A method and apparatus are described for providing trunking support in a network device. In the following description, for the purposes of explanation, numerous specific details are set forth in order to provide a thorough understanding of the present invention. It will be apparent, however, to one skilled in the art that the present invention may be practiced without some of these specific details. In other instances, well-known structures and devices are shown in block diagram form.
The present invention includes various steps, which will be described below. While the steps of the present invention are preferably performed by the hardware components described below, alternatively, the steps may be embodied in machine-executable instructions, which may be used to cause a general-purpose or special-purpose processor programmed with the instructions to perform the steps.
AN EXEMPLARY NETWORK ELEMENT An overview of one embodiment of a network element that operates in accordance with the teachings of the present invention is illustrated in Figure 2. The network element is used to interconnect a number of nodes and end-stations in a variety of different ways. In particular, an application of the multi-layer distributed network element (MLDNE) would be to route packets according to predefined routing protocols over a homogenous data link layer such as the IEEE 802.3 standard, also known as the Ethernet. Other routing protocols can also be used.
The MLDNE's distributed architecture can be configured to route message traffic in accordance with a number of known or future routing algorithms. In a preferred embodiment, the MLDNE is configured to handle message traffic using the Internet suite of protocols, and more specifically the Transmission Control Protocol (TCP) and the Internet Protocol (IP) over the Ethernet LAN standard and medium access control (MAC) data link layer. The TCP is also referred to here as a Layer 4 protocol, while the IP is referred to repeatedly as a Layer 3 protocol.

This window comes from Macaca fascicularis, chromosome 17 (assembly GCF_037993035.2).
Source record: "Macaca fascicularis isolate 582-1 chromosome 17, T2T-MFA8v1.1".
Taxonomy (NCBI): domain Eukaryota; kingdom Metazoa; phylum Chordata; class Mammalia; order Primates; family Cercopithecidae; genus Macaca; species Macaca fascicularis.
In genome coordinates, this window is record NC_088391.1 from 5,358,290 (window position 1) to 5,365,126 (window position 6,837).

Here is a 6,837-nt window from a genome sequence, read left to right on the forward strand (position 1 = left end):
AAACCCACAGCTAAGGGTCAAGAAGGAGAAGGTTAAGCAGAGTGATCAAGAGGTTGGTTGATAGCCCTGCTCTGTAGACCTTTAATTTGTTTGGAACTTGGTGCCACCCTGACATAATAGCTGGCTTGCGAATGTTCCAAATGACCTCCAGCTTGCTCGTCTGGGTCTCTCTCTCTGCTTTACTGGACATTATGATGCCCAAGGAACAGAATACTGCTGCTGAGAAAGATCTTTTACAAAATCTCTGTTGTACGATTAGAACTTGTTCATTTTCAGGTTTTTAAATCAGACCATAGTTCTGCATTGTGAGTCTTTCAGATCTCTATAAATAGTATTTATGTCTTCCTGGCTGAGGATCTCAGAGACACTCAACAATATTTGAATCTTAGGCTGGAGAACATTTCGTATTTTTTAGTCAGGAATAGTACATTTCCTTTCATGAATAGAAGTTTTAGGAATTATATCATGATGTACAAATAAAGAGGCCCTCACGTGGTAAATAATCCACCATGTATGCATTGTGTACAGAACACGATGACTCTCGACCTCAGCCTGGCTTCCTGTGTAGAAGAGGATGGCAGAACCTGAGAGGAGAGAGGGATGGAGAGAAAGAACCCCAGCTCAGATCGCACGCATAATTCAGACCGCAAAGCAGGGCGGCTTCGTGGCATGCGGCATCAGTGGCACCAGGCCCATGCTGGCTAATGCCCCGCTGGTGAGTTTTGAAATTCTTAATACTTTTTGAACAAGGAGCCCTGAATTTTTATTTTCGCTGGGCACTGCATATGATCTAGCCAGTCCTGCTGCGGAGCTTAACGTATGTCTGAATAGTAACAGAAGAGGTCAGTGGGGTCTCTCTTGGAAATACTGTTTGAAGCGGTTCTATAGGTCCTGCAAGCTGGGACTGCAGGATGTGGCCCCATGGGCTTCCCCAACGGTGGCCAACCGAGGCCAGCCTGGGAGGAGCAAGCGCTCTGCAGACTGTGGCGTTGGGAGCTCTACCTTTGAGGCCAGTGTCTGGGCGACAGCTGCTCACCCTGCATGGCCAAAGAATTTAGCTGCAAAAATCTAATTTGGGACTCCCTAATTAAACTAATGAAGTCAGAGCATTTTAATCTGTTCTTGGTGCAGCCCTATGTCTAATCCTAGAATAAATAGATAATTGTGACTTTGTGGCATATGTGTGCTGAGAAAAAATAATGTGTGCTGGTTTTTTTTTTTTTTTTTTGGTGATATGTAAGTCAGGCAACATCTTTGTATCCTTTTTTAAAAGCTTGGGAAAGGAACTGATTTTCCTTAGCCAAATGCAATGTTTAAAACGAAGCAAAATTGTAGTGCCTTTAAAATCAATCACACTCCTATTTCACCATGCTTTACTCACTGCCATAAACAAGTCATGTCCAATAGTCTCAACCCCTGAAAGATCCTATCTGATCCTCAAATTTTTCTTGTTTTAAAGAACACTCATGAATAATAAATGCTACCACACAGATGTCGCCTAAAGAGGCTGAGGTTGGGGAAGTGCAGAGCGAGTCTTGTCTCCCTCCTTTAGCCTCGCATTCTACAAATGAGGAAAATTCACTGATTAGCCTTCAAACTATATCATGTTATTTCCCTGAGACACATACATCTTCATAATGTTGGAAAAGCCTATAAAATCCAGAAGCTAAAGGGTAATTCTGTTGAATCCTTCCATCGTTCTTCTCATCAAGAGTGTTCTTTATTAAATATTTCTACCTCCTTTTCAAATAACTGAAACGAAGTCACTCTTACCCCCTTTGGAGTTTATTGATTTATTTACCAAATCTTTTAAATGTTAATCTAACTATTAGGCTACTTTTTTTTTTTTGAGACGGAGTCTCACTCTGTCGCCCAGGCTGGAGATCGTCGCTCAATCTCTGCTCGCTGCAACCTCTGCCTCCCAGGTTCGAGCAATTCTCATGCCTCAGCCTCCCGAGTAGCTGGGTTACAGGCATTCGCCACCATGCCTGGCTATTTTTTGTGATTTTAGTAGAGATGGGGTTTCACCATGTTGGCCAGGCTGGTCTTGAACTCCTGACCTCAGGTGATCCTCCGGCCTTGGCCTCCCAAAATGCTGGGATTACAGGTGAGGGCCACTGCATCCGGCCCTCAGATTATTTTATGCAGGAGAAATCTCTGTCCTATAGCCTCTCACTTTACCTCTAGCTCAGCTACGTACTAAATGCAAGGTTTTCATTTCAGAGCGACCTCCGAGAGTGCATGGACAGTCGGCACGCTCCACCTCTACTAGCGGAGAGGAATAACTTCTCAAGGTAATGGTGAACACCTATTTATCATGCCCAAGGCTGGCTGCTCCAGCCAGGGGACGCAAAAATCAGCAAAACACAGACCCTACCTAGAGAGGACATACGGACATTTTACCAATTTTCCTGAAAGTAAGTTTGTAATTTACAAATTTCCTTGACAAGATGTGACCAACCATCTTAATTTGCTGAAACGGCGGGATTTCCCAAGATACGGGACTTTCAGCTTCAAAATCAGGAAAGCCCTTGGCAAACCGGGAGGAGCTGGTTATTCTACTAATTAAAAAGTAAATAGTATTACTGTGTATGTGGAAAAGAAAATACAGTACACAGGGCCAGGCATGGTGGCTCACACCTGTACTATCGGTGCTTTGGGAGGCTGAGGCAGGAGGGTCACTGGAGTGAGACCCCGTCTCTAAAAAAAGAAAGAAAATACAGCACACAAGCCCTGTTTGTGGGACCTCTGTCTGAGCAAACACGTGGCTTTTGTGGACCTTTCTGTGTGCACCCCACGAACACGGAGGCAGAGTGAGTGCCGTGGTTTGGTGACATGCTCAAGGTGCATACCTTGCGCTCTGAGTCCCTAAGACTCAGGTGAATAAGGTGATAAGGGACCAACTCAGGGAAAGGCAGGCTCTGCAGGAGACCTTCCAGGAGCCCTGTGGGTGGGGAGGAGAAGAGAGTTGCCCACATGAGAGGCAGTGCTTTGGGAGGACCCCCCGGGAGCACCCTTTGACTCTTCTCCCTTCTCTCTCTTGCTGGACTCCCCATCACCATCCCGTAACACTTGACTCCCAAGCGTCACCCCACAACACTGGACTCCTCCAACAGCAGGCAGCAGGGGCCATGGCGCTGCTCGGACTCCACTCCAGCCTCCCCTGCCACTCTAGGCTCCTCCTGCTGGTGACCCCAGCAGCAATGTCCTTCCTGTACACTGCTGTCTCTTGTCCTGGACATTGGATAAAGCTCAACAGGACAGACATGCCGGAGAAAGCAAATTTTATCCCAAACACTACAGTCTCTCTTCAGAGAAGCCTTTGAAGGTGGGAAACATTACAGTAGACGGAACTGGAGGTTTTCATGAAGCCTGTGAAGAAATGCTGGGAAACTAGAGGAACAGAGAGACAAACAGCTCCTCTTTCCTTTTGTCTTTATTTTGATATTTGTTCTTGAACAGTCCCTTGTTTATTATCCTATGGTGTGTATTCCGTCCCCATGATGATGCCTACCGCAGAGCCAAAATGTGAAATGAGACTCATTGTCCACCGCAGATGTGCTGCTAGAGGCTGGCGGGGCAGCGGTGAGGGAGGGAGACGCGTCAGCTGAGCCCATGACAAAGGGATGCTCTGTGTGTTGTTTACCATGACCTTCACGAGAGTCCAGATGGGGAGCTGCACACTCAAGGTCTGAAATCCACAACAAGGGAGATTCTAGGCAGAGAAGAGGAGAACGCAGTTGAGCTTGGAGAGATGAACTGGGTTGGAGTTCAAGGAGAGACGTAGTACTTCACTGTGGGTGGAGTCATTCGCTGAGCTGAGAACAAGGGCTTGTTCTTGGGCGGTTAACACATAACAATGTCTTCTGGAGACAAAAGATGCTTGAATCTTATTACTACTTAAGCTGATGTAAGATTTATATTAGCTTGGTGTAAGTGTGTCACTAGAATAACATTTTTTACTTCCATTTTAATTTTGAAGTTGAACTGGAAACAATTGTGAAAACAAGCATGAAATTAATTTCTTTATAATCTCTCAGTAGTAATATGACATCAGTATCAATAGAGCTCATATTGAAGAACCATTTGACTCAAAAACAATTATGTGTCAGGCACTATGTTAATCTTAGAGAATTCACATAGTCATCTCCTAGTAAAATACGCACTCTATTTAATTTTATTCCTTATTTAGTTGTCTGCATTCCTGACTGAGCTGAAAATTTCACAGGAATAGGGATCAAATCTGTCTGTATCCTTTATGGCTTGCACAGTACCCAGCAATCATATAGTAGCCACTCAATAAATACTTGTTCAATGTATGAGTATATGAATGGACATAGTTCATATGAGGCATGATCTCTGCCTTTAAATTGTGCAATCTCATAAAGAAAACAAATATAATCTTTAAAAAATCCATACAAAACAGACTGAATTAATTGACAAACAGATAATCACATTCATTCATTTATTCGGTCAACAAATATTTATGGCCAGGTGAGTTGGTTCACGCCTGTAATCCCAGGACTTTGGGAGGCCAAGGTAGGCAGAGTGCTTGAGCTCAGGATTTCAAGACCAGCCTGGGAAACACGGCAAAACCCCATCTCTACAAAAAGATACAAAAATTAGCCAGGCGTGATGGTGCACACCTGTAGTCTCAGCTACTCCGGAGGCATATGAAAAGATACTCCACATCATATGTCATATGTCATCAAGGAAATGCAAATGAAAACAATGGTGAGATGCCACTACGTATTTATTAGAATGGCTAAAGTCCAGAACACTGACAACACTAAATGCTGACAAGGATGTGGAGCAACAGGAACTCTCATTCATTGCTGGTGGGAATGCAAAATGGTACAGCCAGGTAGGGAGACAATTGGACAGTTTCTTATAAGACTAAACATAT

In one embodiment of the MLDNE, a network element is configured to implement packet routing functions in a distributed manner, i.e., different parts of a function are performed by different subsystems in the MLDNE, while the final result of the functions remains transparent to the external nodes and end-stations. As will be appreciated from the discussion below and the diagram in Figure 2, the MLDNE has a scalable architecture which allows the designer to predictably increase the number of external connections by adding additional subsystems, thereby allowing greater flexibility in defining the MLDNE as a stand alone router.
As illustrated in block diagram form in Figure 2, the MLDNE 201 contains a number of subsystems 210 that are fully meshed and interconnected using a number of internal links 241 to create a larger switch. At least one internal link couples any two subsystems. Each subsystem 210 includes a switch element 200 coupled to a forwarding and filtering database 240, also referred to as a forwarding database. The forwarding and filtering database may include a forwarding memory 213 and an associated memory 214. The forwarding memory (or database) 213 stores an address table used for matching with the headers of received packets. The associated memory (or database) stores data associated with each entry in the forwarding memory that is used to identify forwarding attributes for forwarding the packets through the MLDNE. A number of external ports (not shown) having input and output capability interface the external connections 217. In one embodiment, each subsystem supports multiple Gigabit Ethernet ports, Fast Ethernet ports and Ethernet ports. Internal ports (not shown) also having input and output capability in each subsystem couple the internal links 241. Using the internal links, the MLDNE can connect multiple switching elements together to form a multigigabit switch.